** Brazil, of the ten countries in the world with the greatest consistency of baptized Catholics, ranks in first place (with 172,200,000 or 26.4% of all Catholics of the entire American continent).

** Brazil is followed, in order, by Mexico (110.9 million), the Philippines (83.6 million), USA (72.3), Italy (58.0), France (48.3), Colombia (45.3), Spain (43.3), Democratic Republic of the Congo (43.2) and Argentina (40.8). The total number of Catholics, for the countries in the top ten places, amounts to 717.9 million, i.e. 55.9% of the world’s Catholics.

** Statistics for 2015 also indicate that the number of clerics in the world amounted to 466,215, with 5,304 bishops, 415,656 priests and 45,255 permanent deacons.

** In particular, in 2015, America holds 37.4% of all prelates, followed by Europe (31.6%), Asia (15.1%), Africa (13, 4%) and Oceania (2.5%). In 2015 there is decline in the number of priests from the previous year, thus reversing the upward trend that characterized the years from 2000 to 2014. The total amount of priests in the world in 2015, compared to 2010, has increased by 0.83% (from 412,236 to 415,656).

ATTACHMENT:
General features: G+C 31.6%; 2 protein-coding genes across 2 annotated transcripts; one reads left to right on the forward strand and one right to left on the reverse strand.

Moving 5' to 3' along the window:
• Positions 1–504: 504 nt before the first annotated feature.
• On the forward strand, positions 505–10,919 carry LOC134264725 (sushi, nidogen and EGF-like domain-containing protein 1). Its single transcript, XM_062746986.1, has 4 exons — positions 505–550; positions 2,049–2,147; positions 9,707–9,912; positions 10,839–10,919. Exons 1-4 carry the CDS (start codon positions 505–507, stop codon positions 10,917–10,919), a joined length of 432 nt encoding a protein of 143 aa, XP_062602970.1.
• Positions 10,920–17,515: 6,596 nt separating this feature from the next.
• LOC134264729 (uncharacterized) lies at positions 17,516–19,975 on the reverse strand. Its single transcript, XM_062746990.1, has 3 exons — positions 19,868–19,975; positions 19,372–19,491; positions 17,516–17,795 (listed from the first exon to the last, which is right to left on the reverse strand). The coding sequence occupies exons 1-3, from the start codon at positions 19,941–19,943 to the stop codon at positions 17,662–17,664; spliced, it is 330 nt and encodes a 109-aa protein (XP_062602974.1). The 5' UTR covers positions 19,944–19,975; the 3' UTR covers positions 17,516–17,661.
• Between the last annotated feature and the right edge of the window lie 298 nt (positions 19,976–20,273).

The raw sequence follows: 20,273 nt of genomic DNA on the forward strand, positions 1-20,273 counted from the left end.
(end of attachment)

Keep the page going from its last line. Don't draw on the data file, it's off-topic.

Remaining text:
** Looking at the distinction between diocesan and religious priests, there appears to be a clearly divergent evolution of the two categories. With regard to the first, there is a total increase of 1.6%, from 277,009 in 2010 to 281,514 in 2015; Religious priests, however, are in constant decrease (-0.8% in the period in question), arriving at slightly more than 134,000 in 2015. The number of religious priests, in addition to being in line with the aggregate data, in decline in Europe and Oceania, also shows a significant reduction in the American continent, with just over 38,000 units in 2015 compared to over 40 thousand in 2010. In 2010 priests in Europe accounted for 46.1% of the global total but total little more than 43% in 2015.